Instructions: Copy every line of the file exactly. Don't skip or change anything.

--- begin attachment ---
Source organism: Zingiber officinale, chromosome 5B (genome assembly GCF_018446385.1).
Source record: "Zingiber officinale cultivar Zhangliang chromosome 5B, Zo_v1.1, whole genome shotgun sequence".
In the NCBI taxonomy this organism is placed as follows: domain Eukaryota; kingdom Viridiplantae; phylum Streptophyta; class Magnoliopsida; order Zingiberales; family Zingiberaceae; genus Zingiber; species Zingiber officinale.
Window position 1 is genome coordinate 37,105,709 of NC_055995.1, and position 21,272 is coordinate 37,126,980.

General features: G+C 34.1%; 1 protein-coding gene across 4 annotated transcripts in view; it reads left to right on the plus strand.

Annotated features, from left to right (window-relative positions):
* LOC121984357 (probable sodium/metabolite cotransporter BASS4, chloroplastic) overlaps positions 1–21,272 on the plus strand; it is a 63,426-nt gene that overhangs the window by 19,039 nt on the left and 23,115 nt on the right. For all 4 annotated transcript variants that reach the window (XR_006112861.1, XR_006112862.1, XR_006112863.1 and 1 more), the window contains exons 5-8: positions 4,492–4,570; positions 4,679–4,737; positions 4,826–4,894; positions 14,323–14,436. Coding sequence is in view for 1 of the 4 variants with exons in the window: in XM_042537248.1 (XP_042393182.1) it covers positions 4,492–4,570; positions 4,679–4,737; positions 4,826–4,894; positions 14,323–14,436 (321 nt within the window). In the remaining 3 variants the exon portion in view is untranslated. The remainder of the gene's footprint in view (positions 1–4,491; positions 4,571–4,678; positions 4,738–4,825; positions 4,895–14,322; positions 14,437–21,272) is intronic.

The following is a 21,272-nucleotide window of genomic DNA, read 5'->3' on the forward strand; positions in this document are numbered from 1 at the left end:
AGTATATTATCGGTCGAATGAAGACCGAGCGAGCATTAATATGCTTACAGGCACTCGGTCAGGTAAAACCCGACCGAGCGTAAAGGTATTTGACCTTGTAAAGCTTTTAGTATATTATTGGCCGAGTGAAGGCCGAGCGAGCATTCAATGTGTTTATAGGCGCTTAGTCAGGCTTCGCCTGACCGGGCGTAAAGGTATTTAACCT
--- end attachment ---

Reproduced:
Source organism: Zingiber officinale, chromosome 5B (genome assembly GCF_018446385.1).
Source record: "Zingiber officinale cultivar Zhangliang chromosome 5B, Zo_v1.1, whole genome shotgun sequence".
In the NCBI taxonomy this organism is placed as follows: domain Eukaryota; kingdom Viridiplantae; phylum Streptophyta; class Magnoliopsida; order Zingiberales; family Zingiberaceae; genus Zingiber; species Zingiber officinale.
Window position 1 is genome coordinate 37,105,709 of NC_055995.1, and position 21,272 is coordinate 37,126,980.

General features: G+C 34.1%; 1 protein-coding gene across 4 annotated transcripts in view; it reads left to right on the plus strand.

Annotated features, from left to right (window-relative positions):
* LOC121984357 (probable sodium/metabolite cotransporter BASS4, chloroplastic) overlaps positions 1–21,272 on the plus strand; it is a 63,426-nt gene that overhangs the window by 19,039 nt on the left and 23,115 nt on the right. For all 4 annotated transcript variants that reach the window (XR_006112861.1, XR_006112862.1, XR_006112863.1 and 1 more), the window contains exons 5-8: positions 4,492–4,570; positions 4,679–4,737; positions 4,826–4,894; positions 14,323–14,436. Coding sequence is in view for 1 of the 4 variants with exons in the window: in XM_042537248.1 (XP_042393182.1) it covers positions 4,492–4,570; positions 4,679–4,737; positions 4,826–4,894; positions 14,323–14,436 (321 nt within the window). In the remaining 3 variants the exon portion in view is untranslated. The remainder of the gene's footprint in view (positions 1–4,491; positions 4,571–4,678; positions 4,738–4,825; positions 4,895–14,322; positions 14,437–21,272) is intronic.

The following is a 21,272-nucleotide window of genomic DNA, read 5'->3' on the forward strand; positions in this document are numbered from 1 at the left end:
AGTATATTATCGGTCGAATGAAGACCGAGCGAGCATTAATATGCTTACAGGCACTCGGTCAGGTAAAACCCGACCGAGCGTAAAGGTATTTGACCTTGTAAAGCTTTTAGTATATTATTGGCCGAGTGAAGGCCGAGCGAGCATTCAATGTGTTTATAGGCGCTTAGTCAGGCTTCGCCTGACCGGGCGTAAAGGTATTTAACCT